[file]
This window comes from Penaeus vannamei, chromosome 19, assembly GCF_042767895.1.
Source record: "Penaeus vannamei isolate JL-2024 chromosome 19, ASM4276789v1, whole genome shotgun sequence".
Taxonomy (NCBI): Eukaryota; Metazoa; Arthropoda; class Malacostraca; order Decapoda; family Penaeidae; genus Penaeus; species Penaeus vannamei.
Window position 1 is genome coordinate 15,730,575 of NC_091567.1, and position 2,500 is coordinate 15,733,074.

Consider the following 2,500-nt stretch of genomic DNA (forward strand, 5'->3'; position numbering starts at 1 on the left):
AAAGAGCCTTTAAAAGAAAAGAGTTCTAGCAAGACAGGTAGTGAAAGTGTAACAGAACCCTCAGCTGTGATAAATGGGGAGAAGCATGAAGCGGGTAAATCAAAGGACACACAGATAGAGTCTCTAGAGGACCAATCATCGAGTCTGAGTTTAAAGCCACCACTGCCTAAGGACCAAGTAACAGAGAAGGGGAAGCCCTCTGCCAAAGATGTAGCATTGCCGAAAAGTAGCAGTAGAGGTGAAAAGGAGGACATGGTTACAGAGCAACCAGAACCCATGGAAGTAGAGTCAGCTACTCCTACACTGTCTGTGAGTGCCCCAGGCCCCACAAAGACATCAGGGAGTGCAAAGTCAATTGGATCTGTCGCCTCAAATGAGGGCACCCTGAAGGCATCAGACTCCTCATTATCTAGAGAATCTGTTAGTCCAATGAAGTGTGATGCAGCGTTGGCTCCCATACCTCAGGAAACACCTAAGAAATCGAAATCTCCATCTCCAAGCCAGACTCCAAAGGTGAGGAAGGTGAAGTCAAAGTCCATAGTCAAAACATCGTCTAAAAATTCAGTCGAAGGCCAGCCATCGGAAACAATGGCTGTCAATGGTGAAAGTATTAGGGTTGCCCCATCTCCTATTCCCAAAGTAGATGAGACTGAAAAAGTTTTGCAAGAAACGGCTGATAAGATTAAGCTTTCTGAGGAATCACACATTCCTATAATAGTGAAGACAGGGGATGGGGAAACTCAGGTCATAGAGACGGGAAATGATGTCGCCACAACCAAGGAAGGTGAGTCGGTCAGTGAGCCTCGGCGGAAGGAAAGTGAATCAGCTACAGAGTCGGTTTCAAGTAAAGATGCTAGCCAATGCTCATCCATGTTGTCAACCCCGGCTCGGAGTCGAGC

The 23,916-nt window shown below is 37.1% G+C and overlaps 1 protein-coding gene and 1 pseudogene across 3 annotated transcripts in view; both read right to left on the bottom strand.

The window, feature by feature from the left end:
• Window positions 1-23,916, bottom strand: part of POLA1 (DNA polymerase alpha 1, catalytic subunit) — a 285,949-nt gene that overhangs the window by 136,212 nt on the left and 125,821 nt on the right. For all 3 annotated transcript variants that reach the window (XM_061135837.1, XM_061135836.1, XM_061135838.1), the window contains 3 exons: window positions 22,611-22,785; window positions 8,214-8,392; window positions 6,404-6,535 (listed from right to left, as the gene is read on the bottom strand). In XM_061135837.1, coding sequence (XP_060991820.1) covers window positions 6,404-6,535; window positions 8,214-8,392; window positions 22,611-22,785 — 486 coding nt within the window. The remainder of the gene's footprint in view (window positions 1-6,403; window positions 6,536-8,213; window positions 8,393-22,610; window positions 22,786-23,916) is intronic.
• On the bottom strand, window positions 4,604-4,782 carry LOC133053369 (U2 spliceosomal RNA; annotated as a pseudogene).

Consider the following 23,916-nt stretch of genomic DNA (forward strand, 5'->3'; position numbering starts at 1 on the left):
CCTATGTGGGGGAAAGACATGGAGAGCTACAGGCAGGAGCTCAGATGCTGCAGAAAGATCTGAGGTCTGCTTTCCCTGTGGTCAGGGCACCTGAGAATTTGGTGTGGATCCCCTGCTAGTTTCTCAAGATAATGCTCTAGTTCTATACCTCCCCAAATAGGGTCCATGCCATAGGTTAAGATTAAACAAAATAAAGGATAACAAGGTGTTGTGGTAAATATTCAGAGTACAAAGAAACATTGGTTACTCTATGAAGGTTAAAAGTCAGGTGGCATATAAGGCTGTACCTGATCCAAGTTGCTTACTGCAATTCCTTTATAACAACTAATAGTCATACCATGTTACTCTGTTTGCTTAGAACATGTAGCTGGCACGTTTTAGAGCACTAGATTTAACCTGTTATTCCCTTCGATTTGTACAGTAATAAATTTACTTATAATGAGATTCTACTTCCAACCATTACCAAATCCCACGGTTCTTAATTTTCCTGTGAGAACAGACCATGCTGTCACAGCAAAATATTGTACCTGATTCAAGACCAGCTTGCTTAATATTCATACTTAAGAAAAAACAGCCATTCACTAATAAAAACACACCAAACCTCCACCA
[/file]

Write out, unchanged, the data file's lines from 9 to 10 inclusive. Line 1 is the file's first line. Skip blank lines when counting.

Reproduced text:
• Window positions 1-23,916, bottom strand: part of POLA1 (DNA polymerase alpha 1, catalytic subunit) — a 285,949-nt gene that overhangs the window by 136,212 nt on the left and 125,821 nt on the right. For all 3 annotated transcript variants that reach the window (XM_061135837.1, XM_061135836.1, XM_061135838.1), the window contains 3 exons: window positions 22,611-22,785; window positions 8,214-8,392; window positions 6,404-6,535 (listed from right to left, as the gene is read on the bottom strand). In XM_061135837.1, coding sequence (XP_060991820.1) covers window positions 6,404-6,535; window positions 8,214-8,392; window positions 22,611-22,785 — 486 coding nt within the window. The remainder of the gene's footprint in view (window positions 1-6,403; window positions 6,536-8,213; window positions 8,393-22,610; window positions 22,786-23,916) is intronic.
• On the bottom strand, window positions 4,604-4,782 carry LOC133053369 (U2 spliceosomal RNA; annotated as a pseudogene).